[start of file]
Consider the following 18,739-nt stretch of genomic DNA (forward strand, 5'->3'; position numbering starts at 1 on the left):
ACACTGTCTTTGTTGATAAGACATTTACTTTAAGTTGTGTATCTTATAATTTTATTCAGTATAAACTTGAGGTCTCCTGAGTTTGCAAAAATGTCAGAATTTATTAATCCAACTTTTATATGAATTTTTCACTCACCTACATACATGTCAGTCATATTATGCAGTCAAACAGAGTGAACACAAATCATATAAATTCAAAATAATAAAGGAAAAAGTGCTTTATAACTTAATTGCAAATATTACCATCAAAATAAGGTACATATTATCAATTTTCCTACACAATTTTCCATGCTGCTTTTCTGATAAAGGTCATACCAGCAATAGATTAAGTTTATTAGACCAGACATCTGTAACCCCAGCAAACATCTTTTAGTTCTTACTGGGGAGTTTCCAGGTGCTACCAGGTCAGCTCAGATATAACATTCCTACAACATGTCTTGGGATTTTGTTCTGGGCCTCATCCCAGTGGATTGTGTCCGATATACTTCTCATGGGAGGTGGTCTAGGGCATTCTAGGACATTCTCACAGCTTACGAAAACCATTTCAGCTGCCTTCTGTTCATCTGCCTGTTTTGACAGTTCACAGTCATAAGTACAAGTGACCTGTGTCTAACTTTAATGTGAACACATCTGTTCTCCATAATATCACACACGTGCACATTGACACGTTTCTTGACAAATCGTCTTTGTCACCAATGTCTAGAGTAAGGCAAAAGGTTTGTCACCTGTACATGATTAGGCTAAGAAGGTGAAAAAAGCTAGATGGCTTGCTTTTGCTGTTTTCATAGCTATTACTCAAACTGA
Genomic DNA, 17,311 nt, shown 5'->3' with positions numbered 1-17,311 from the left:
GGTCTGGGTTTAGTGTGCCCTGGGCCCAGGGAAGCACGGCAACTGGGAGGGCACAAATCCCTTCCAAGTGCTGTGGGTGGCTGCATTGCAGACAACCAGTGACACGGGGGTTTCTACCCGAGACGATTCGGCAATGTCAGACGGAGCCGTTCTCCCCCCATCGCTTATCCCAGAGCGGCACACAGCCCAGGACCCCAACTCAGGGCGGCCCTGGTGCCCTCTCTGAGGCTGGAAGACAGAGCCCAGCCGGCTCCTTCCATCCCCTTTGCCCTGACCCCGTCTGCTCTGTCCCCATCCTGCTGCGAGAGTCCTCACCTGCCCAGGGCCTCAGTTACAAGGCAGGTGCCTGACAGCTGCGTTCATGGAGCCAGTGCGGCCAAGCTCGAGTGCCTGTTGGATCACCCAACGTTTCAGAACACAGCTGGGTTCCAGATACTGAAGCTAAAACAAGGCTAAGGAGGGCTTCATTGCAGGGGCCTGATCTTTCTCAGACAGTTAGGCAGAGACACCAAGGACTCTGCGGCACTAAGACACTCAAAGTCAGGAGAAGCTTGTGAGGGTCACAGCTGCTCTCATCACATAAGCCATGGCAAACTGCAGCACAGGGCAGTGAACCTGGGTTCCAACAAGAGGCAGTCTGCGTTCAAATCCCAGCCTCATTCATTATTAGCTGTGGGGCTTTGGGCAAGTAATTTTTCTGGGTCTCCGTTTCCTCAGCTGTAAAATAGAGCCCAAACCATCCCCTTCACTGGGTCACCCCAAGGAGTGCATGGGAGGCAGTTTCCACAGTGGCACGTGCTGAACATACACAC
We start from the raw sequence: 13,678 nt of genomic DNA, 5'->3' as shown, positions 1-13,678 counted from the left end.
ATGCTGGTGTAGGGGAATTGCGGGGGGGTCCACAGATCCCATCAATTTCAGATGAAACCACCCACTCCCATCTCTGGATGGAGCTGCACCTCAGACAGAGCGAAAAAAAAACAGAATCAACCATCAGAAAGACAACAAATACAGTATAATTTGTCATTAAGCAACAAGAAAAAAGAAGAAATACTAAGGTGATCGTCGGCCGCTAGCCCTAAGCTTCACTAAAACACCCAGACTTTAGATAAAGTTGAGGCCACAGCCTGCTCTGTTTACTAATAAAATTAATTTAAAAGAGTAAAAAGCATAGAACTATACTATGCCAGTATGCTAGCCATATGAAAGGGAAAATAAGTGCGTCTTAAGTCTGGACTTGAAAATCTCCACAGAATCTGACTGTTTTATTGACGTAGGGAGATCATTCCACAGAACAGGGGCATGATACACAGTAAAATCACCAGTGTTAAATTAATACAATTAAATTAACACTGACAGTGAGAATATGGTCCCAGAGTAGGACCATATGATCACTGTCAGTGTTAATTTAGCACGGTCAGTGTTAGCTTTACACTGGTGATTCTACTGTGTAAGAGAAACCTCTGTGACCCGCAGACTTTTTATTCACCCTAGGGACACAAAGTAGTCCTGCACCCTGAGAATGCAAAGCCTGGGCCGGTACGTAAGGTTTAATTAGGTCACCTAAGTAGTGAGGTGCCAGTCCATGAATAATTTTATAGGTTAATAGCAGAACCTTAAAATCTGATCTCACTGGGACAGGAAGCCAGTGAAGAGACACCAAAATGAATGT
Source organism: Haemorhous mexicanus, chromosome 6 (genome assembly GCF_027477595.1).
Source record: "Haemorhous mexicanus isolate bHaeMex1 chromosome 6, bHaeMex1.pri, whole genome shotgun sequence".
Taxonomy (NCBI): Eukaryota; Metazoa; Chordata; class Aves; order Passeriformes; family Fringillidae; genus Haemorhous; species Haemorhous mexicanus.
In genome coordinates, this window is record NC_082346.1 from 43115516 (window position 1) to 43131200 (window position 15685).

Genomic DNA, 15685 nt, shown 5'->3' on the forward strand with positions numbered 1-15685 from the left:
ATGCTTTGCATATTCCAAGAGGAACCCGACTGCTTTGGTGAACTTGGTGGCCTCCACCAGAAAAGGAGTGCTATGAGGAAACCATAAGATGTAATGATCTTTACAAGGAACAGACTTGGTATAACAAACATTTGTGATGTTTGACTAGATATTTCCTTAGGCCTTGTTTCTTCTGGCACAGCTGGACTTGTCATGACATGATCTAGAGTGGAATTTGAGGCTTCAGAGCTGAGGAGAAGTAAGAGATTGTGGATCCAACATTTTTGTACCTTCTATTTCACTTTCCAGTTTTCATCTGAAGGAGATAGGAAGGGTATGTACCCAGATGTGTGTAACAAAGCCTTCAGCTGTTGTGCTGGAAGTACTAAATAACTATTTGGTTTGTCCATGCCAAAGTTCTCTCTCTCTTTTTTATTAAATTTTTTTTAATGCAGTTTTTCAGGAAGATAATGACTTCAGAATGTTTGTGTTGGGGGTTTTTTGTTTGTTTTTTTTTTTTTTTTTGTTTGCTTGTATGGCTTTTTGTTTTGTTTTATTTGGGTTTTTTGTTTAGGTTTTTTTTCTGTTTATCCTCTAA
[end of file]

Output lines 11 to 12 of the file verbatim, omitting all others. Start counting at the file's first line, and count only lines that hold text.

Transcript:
Genomic DNA, 15685 nt, shown 5'->3' on the forward strand with positions numbered 1-15685 from the left:
ATGCTTTGCATATTCCAAGAGGAACCCGACTGCTTTGGTGAACTTGGTGGCCTCCACCAGAAAAGGAGTGCTATGAGGAAACCATAAGATGTAATGATCTTTACAAGGAACAGACTTGGTATAACAAACATTTGTGATGTTTGACTAGATATTTCCTTAGGCCTTGTTTCTTCTGGCACAGCTGGACTTGTCATGACATGATCTAGAGTGGAATTTGAGGCTTCAGAGCTGAGGAGAAGTAAGAGATTGTGGATCCAACATTTTTGTACCTTCTATTTCACTTTCCAGTTTTCATCTGAAGGAGATAGGAAGGGTATGTACCCAGATGTGTGTAACAAAGCCTTCAGCTGTTGTGCTGGAAGTACTAAATAACTATTTGGTTTGTCCATGCCAAAGTTCTCTCTCTCTTTTTTATTAAATTTTTTTTAATGCAGTTTTTCAGGAAGATAATGACTTCAGAATGTTTGTGTTGGGGGTTTTTTGTTTGTTTTTTTTTTTTTTTTTGTTTGCTTGTATGGCTTTTTGTTTTGTTTTATTTGGGTTTTTTGTTTAGGTTTTTTTTCTGTTTATCCTCTAA